Mall owner GGP doubles down on brick and mortar retailing

NEW YORK (Reuters) - The head of GGP Inc GGP.N, one of the biggest high-quality U.S. mall property owners, sees the recent spate of U.S. department store closings as a chance to expand its redevelopment operations with plans to buy 100 of the shuttered emporiums.

Sandeep Mathrani, chief executive of GGP, on Wednesday said he was not against department stores but has latched onto their concept of offering a wide range of products under one roof.

In the past six years GGP has redeveloped 115 department stores that once were mall anchors, and the real estate investment trust (REIT) has plans to redevelop another 100 in the next few years.

“What we have done is, the mall has really become the department store,” Mathrani said at 2017 REIT Week, an investor forum organized by the National Association of Real Estate Investment Trusts. “We’ve done this 115 times. We have a pretty good idea that it actually works.”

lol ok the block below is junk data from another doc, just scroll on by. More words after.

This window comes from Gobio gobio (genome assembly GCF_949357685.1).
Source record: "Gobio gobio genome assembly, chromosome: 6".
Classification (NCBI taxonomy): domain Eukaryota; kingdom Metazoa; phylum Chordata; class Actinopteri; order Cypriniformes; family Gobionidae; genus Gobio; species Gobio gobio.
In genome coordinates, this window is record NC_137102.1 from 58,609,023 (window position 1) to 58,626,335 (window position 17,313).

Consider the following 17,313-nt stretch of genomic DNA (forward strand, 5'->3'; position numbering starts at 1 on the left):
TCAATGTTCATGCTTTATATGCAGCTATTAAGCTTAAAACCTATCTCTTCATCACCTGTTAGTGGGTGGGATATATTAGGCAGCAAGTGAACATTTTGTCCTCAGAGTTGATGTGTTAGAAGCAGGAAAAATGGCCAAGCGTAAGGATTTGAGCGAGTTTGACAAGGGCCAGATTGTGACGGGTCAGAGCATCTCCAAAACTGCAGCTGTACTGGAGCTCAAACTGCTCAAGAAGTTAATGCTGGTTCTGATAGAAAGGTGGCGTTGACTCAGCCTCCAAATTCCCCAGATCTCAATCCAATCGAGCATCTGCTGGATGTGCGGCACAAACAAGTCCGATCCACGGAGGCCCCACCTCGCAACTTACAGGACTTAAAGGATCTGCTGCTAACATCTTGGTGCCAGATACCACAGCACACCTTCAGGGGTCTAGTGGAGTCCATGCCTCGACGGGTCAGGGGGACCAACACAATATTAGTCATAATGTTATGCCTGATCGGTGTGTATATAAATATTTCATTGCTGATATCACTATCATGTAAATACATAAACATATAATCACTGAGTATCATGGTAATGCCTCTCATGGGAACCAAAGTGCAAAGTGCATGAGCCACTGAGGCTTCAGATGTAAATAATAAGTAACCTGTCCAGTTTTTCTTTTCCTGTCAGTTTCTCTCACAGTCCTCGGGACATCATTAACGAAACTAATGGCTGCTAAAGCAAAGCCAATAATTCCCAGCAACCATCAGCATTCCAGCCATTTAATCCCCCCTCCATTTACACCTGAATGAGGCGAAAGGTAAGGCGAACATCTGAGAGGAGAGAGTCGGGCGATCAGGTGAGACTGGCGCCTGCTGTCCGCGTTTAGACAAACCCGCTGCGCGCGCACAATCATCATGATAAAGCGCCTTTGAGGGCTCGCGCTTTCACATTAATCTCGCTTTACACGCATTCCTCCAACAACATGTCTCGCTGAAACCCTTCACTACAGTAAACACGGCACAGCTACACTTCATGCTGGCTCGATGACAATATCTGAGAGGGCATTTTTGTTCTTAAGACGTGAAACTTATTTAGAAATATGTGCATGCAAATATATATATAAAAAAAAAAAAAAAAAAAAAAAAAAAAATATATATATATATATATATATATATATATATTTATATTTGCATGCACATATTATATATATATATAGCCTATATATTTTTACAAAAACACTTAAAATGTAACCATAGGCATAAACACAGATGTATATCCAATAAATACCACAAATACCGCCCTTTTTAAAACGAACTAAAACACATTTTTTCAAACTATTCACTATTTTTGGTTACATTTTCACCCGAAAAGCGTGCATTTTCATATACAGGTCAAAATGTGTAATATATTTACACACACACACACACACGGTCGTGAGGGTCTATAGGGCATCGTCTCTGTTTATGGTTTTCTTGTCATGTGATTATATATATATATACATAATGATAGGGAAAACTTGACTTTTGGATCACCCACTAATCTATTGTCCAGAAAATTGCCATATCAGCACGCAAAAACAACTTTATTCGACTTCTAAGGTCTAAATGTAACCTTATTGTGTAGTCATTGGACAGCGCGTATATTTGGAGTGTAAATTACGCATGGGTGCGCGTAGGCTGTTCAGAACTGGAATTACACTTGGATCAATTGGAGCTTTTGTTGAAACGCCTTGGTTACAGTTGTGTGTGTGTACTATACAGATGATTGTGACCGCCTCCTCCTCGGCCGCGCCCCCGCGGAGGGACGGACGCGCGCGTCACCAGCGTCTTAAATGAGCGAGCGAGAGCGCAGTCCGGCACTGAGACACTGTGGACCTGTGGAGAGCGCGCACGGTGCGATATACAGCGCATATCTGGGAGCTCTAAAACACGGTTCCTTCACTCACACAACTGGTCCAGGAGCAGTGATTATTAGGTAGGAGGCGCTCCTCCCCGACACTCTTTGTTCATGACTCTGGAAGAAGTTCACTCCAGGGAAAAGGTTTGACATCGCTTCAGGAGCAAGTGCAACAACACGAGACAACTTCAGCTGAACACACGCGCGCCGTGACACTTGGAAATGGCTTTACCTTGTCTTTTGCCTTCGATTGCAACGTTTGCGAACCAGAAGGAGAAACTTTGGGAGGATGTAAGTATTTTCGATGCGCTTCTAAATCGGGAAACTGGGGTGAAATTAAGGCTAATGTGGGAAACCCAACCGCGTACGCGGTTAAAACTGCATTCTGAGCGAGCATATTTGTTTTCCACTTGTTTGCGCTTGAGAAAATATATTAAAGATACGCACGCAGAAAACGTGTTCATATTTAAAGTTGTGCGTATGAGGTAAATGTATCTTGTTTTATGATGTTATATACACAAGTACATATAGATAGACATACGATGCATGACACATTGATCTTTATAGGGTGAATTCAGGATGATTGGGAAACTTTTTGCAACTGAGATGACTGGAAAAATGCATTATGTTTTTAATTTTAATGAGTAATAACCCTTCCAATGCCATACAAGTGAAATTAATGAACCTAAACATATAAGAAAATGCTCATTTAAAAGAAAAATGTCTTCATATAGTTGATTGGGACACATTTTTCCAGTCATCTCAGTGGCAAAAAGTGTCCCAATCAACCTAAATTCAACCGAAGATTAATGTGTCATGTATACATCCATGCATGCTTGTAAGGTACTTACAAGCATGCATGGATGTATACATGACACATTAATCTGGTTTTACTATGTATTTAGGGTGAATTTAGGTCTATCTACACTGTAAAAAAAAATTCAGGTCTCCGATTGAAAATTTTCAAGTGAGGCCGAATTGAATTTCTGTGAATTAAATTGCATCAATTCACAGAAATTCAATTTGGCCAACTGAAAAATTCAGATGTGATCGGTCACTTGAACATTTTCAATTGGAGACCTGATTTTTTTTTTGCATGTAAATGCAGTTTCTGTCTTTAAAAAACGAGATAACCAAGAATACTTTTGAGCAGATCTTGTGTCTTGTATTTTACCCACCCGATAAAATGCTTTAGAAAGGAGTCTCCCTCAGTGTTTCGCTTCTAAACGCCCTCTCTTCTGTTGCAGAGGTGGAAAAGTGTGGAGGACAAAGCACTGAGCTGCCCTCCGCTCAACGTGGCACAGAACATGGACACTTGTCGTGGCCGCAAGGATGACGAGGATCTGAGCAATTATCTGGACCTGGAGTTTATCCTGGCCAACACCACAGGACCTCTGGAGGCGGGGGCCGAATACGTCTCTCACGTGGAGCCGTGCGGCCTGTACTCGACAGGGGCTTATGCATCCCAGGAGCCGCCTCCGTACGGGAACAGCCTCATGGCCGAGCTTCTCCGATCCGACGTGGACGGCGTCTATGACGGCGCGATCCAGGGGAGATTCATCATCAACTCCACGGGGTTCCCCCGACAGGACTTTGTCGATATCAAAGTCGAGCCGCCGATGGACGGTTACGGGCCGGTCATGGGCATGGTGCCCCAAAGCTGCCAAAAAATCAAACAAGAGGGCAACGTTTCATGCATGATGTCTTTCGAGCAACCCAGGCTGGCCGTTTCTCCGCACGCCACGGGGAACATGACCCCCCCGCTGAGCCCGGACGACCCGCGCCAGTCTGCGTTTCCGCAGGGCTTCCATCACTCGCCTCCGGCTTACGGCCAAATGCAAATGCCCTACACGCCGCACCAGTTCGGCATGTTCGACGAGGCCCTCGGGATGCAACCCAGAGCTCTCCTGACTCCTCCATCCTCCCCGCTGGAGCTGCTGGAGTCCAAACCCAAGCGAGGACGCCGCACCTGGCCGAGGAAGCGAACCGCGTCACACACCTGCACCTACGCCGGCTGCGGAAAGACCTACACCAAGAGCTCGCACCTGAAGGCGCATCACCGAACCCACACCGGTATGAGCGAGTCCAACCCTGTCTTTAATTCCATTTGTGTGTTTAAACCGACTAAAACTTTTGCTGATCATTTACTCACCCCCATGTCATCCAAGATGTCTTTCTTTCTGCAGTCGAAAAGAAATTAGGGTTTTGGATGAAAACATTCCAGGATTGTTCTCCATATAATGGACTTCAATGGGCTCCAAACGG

Mathrani is convinced malls can thrive and overcome an e-commerce surge, which has forced thousands of U.S. retail stores to close in recent years, if they are filled with the right mix of retailers with a product customers want.

Macy’s closed 63 stores earlier this year, while JC Penney and Sears Holdings announced plans to shutter about 290 department stores. Brokerage Cushman & Wakefield has estimated up to 8,000 retail stores could close in 2017.

GGP’s shares are down 9.4 percent so far this year on investor fears e-commerce will destroy malls and retail stores. Shares of other retail REITs are down 30 percent, but have come off their recent lows.

Mathrani, like many other owners of retail venues, believes the malls can survive and thrive because shoppers need to touch, feel and see a product, and because brick and mortar resolves the issue of the “last mile” in distributing consumer goods.

When a consumer picks up an order at the store, it costs the retailer $0.75, Mathrani said. If the retailer ships the product to the consumer, the cost climbs to $5, he said. While picking up the order at the store, the consumer often shops and buys more, a sale the e-commerce retailer misses, he said.

In short, brick and mortar has an advantage over on-line shopping and will survive, while e-commerce needs to acquire a physical presence to gain market share, Mathrani said.

“At the end of the day, the retailer may evolve, but the real estate stays,” he said.

Reporting by Herbert Lash; Editing by Daniel Bases and Andrew Hay